Sorcerer’s Stone

Joanne Kathleen Rowling is an English fiction author who has turned a generation of youth onto reading. Rowling is renowned for the creation of the Harry Potter fantasy series, which has caught the attention of both children and adults worldwide. Furthermore, the fantasy series has won Rowling multiple awards and has sold well “over 375 million copies worldwide” (Wikipedia par. 1). Though there remains one more book until the celebrated series is complete, Rowling has still accumulated quite a fortune; estimated to be over one billion USD (United States Dollars) (Wikipedia par. 1).

Rowling’s “rags to riches” story has and remains a source of great inspiration for both struggling and established authors. Her novels are a source of entertainment, often substituting for television, movies, and video games in many households across the world. J. K. Rowling’s novels consist of an array of characters and various settings, some based off of Greek Mythology, others created purely by imagination and several relating to her own life. However, beneath the light humor and suspense of each book lies a moral lesson. Her stories aim not only to entertain but alert readers to the ills of society, flaws such as prejudice and egoism.

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Joanne Kathleen Rowling was born in Chipping Sodbury, a small town near Bristol, on July 31st, 1965. It was this very town which Rowling believes “doomed [her] to a love of weird-place names. ” These names would often be seen in her writing, as they would inspire many of the names for various areas of the Potter’s Wizarding world. Joanne, or as her friends and family referred to her, Jo, was an imaginative thinker since birth and writing a full story by the age of six called “Rabbit”. Her sister Dianne, who also had a nickname, Di, was born when Rowling was almost two years old.

Rowling refers to her sister’s birth as her “earliest datable memory”. As children Rowling and her sister would constantly fight and Rowling refers to their animosity as that of a “cat and dog”. However the two were each other’s playmates and Rowling continued to display her early imagination through the various interesting games she was apt to create for their enjoyment; “I told her a lot of stories [… ] often the stories became games. ” Their stay at Chipping Sodbury was not long. At the age of four, Rowling’s family moved to a nearby village in the country, Winterbourne.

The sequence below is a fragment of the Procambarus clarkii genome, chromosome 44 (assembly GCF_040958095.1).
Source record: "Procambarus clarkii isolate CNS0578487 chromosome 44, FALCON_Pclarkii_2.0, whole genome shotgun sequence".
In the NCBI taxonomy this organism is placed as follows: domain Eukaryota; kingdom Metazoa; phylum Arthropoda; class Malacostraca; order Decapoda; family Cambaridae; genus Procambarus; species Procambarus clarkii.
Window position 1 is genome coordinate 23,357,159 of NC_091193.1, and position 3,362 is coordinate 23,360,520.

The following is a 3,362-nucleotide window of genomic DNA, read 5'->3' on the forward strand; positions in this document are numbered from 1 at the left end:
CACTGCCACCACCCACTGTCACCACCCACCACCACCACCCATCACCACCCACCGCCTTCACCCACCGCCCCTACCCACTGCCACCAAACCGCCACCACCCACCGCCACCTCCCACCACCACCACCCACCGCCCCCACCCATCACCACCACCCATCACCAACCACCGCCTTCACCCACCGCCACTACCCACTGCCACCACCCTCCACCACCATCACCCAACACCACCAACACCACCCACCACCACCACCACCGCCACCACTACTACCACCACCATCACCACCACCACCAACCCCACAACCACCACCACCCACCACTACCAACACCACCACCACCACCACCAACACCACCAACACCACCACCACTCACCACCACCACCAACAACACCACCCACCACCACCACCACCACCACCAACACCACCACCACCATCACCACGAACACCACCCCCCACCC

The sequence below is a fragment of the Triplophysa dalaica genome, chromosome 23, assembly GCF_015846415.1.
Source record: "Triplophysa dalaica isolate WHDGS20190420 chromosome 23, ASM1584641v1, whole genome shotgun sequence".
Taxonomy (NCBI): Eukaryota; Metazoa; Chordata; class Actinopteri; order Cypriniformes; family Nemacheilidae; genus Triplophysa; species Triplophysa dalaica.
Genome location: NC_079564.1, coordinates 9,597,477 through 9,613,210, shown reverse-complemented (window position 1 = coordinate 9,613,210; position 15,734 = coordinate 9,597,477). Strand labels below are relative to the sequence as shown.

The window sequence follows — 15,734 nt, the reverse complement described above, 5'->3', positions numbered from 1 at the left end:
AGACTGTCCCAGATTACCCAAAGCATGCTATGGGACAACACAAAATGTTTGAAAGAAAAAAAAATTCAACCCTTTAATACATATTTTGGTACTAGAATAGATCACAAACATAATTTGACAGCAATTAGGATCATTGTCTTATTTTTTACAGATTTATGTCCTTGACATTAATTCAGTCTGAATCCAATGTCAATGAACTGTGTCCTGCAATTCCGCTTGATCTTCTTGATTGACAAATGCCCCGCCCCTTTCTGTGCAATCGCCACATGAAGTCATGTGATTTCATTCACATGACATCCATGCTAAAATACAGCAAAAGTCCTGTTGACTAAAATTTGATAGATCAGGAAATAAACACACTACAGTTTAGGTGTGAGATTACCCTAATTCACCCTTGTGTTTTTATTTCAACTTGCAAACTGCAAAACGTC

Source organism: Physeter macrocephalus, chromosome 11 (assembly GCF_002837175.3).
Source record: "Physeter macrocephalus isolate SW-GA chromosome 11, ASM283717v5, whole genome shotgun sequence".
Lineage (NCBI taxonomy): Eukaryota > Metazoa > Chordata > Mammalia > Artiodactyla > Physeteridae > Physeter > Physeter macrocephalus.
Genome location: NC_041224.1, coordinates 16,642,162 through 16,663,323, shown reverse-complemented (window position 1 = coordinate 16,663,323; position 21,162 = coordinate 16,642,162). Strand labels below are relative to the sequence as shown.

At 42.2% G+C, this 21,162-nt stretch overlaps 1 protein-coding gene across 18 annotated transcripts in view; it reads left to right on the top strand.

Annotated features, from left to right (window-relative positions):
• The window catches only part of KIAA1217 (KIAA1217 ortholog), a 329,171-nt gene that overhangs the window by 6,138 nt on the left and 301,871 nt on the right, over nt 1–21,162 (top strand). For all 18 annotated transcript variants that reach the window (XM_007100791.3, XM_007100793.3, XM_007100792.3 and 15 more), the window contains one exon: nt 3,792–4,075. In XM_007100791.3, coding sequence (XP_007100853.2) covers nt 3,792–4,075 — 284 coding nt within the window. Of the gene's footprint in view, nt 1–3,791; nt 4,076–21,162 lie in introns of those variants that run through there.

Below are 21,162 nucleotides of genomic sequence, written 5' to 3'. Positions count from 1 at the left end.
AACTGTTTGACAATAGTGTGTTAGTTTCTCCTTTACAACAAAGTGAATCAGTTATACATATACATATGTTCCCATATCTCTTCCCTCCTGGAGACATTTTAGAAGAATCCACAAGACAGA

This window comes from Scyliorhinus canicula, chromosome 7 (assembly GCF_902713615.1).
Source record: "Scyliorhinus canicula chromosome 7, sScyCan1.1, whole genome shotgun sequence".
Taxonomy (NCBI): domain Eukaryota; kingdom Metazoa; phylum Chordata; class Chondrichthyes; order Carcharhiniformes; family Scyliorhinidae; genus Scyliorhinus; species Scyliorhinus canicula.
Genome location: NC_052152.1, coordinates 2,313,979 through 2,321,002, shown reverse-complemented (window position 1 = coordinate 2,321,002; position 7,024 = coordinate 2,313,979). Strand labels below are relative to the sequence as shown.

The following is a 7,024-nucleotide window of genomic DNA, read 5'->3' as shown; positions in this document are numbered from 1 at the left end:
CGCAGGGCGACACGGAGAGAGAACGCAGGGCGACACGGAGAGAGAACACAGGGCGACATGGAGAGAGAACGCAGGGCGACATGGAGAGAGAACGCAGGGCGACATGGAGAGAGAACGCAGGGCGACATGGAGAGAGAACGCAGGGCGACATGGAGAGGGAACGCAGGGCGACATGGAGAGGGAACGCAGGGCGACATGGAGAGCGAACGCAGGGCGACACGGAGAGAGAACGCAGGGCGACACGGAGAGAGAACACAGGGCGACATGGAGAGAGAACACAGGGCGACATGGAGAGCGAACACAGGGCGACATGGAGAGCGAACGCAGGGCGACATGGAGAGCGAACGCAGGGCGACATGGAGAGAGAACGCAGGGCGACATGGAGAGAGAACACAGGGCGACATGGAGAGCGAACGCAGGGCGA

This move was solely due to her parents dream to one day live near the lush fields of the country. Here she attended St. Michael’s Primary School. The children regarded her home (the former village school) as spooky since it stood adjacent to a graveyard. This fact did not deter Rowling, for she found it to be a great source of names for her games and later for her books. The graveyards did not only provide Rowling with a source of names but also as a setting for one of the darker points in her series, the rebirth of Harry Potter’s nemesis Lord Voldemort.

At the age of nine her family once again moved, this time to “Tutshill, a little village near Chepstow in South Wales. It is a town dominated by a castle on a cliff, which might explain a lot. ” The castle and vast green space of Tutshill played an important role in the creation of Hogwarts School of Witchcraft and Wizardry. The village school of Tutshill was where she met one of her many influences for the character Professor Snape. The teacher placed children in rows based on his own opinion of their knowledge, and she was almost immediately placed in the “dim row”.

Professor Snape is shrewd, cold, and mysterious with a seemingly traitorous personality. Rowling’s teachers’ dispassionate personality by segregating and demoralizing the children in her class is portrayed through the character Severus Snape. As a child Rowling always remained bossy, and strived for perfection in and out of the classroom, hence the character Hermione Granger who is said to be a portrait of Rowling. Despite, the over-achieving attitude, Rowling states that her disposition was but a mask to cover her insecurities.

Reading was an important part of Rowling’s life. There wasn’t much to watch on T. V. as a child, so she would look to books for entertainment. Her favorite authors included Edith Nesbit, Noel Streatfild, Paul Gallico, C. S. Lewis, and her favorite, Elizabeth Goudge. In fact, Goudge’s The Little White Horse “influenced the world of Harry Potter perhaps more than any other book. “. Goudge’s main character, and orphaned girl, Maria, learns she is actually the princess of a magical kingdom full of fairytale creatures.

This relates closely to the orphan character of Harry Potter in Rowling’s series. Goudge’s vivid descriptions of what her characters ate also influenced Rowling; consequently, any portion regarding food in Rowling’s series is vividly described. As primary school came to and end Rowling moved on to attend secondary school at Wyedean Comprehensive School. Though Rowling excelled in her humanities courses, her math was not up to par and she was no athlete. Rowling even broke her arm trying to play the harmless sport of netball (a sport equivalent to American basketball).

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